Question - Pharmacies - Smoking product licences

Wednesday 28 September 2022, Question without notice



Ms ARMITAGE question to LEADER of the GOVERNMENT in the LEGISLATIVE COUNCIL, Mrs HISCUTT


[2.46 p.m.]

(1) Given that legal and regulated vaping products are classified as therapeutic products, why are Tasmanian pharmacists still required to pay $1218.90 in order to obtain a smoking product licence?


(2) Regulatory amendments in other states have been made to ensure pharmacies dispensing legal and regulated nicotine vaping products are not required to pay fees or obtain licences. Why is Tasmania the only state in Australia to charge such a fee for pharmacies that stock legal and regulated nicotine vaping products?


(3) What is the policy objective of the regulatory framework that establishes the existence and operation of smoking product licences in Tasmania? Does the impost of such a requirement on pharmacies dispensing quitting aids make sense, in light of this objective?


(4) Is the Government considering proposals to require entities that sell other smoking cessation tools, such as nicotine patches and gum, to obtain the $1218.90 smoking product licence?


(5) Will the Government commit to removing the requirement for Tasmanian pharmacies to obtain a smoking product licence and the fees associated with such a licence, to ensure that they can continue to provide high-quality care to patients and to ensure that more Tasmanians quit the deadly habit of smoking?



ANSWER


I thank the member for her question. The answers are interesting.


(1) There are currently no nicotine vaping products approved by the Therapeutic Goods Administration (TGA) and registered in the Australian Register of Therapeutic Goods. A product may only be registered as a therapeutic good when the product sponsor has provided sufficient high-quality evidence to the TGA to confirm the product is manufactured at an acceptable standard, is safe and efficacious. To date, vaping products do not have sufficient evidence of quality, safety and efficacy to be registered as a therapeutic good by the TGA. Pharmacists do not pay $1218.90. A licence to only sell e-cigarettes cost $612.


(2) Tasmania has been a leader in Australia in developing statutory controls that limit access to tobacco and other smoking products. Prior to the change to TGA systems to permit pharmacies to dispense nicotine e-cigarettes under prescription from a doctor, Tasmania had a requirement that non-nicotine e-cigarettes could only be sold via a licensed smoking product retailer. The licence did not extend to nicotine e-cigarettes because they were an illegal product except under certain prescribed circumstances. Due to the limited research regarding the safety and efficacy of e‑cigarettes as smoking cessation aids, the Tasmanian Government wants to closely monitor the uptake of these unproven products. Maintaining a requirement for pharmacies, along with other smoking product retailers, to hold a licence to sell smoking products, allows this to happen.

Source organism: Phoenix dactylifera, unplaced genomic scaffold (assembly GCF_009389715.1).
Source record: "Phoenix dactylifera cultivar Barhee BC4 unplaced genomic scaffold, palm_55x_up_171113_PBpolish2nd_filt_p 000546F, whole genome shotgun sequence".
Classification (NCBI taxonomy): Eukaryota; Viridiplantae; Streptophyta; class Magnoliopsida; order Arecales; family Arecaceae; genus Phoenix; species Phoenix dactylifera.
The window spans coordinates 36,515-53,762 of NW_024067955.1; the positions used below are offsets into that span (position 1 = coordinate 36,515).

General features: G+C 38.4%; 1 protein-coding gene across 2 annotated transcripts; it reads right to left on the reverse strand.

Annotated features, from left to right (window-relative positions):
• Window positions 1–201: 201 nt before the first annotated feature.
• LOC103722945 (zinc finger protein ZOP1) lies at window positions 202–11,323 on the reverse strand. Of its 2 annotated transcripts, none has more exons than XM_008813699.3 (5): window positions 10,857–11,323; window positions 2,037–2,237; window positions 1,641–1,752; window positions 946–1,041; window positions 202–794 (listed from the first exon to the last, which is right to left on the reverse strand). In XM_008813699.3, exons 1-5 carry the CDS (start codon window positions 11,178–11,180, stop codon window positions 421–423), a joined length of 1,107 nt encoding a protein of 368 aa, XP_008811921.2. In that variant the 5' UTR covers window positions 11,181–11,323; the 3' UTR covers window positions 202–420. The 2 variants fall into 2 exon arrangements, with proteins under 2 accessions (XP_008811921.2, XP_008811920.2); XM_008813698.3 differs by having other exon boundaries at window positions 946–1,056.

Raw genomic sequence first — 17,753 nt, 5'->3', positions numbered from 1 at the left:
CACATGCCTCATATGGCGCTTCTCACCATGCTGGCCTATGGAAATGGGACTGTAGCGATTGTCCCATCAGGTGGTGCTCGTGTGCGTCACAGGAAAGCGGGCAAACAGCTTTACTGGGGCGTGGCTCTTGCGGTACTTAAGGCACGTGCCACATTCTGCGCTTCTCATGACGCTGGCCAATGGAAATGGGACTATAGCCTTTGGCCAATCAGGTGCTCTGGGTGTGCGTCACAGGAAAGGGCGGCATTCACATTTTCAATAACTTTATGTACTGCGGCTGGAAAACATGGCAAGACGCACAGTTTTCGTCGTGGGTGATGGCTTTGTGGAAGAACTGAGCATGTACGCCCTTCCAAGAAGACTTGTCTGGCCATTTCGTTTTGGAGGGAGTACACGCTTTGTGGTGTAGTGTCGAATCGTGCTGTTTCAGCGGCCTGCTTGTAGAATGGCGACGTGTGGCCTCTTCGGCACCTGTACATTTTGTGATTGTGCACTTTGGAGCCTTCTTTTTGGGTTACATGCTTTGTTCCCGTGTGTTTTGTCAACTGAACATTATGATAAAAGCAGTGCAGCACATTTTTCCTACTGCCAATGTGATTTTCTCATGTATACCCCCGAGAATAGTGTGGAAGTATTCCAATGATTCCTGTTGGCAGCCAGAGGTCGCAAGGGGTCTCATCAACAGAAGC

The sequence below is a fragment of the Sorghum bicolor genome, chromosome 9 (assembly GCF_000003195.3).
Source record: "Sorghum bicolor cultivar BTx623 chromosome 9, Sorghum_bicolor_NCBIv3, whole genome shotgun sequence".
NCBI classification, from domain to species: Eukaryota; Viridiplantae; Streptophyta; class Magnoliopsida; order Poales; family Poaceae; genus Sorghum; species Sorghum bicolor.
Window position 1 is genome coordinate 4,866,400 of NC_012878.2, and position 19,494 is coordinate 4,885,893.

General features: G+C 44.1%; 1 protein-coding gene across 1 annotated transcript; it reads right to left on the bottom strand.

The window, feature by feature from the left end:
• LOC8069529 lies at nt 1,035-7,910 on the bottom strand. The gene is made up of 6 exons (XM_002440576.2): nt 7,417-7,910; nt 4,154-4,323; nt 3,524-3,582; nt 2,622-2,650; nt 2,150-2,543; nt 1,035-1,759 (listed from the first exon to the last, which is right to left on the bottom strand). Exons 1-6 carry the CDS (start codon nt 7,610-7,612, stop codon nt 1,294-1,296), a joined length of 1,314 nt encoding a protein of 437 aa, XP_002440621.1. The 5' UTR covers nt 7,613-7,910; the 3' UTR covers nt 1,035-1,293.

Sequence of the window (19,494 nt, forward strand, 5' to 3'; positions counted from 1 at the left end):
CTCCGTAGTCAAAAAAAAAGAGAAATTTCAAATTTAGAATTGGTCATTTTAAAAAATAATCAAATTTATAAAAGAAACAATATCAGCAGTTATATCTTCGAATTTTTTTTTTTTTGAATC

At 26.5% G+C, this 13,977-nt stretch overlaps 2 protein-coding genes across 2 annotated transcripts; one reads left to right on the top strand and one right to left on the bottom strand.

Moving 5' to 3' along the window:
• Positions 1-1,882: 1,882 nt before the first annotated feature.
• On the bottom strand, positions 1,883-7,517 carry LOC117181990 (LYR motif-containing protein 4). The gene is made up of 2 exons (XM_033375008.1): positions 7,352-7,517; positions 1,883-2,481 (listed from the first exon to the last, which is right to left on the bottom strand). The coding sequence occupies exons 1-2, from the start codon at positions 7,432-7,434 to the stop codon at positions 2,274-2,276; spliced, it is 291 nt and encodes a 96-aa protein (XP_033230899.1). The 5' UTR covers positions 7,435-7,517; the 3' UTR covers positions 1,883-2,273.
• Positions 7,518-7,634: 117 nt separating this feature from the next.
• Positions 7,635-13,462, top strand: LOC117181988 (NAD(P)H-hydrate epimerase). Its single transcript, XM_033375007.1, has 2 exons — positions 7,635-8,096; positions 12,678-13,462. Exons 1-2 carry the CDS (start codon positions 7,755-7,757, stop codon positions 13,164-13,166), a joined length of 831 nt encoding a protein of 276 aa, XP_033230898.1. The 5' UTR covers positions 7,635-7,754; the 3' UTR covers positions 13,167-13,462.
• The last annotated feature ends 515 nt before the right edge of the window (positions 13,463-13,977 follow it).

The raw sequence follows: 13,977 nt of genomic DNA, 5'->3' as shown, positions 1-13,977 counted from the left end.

(3) While smoking remains the number one cause of preventable illness and death in Tasmania, sustained action over many years has reduced the prevalence of smoking. A robust licensing system for smoking product sales is a key element to Tasmania's strategy to reduce the prevalence of smoking. The Tasmanian Government continues to assert that the use of e-cigarettes should not be encouraged, particularly in relation to young people. There is limited evidence that e-cigarettes can support quit attempts. Identified health risks of e-cigarettes include addiction, poisoning, seizures, burns and lung injury. Research shows that non-smokers who use e-cigarettes are three times as likely to go into smoking combustible tobacco cigarettes as non-smokers who do not use e-cigarettes.


As mentioned, due to the limited research regarding the safety and efficacy of e-cigarettes as smoking cessation aids, the Tasmanian Government wants to closely monitor the uptake of these unproven products. Maintaining a requirement for pharmacies, along with other smoking product retailers, to hold a licence to sell smoking products, allows this to happen.


Recent changes to the scheduling of nicotine by the Therapeutic Goods Administration (TGA) provide a pathway that may be used by people who smoke to access e-cigarettes containing nicotine via their doctor to support their quit attempts. These approaches will still limit access to e-cigarettes with nicotine but encourage people seeking to stop smoking to consult with their medical practitioner.


(4) Nicotine patches and gum are not smoking products and therefore are not regulated through the Public Health Act 1997.


(5) In line with changes announced by the Therapeutic Goods Administration in October last year, Tasmania has provided an avenue for people who smoke to access e-cigarettes containing nicotine on prescription from their doctor. While doctors can prescribe these products, the RACGP guidelines advise that they are not recommended as a first option for quitting smoking. Tasmania will continue to monitor the evidence base in this space. No steps are being taken to remove the requirement for smoking product licences in pharmacy settings.

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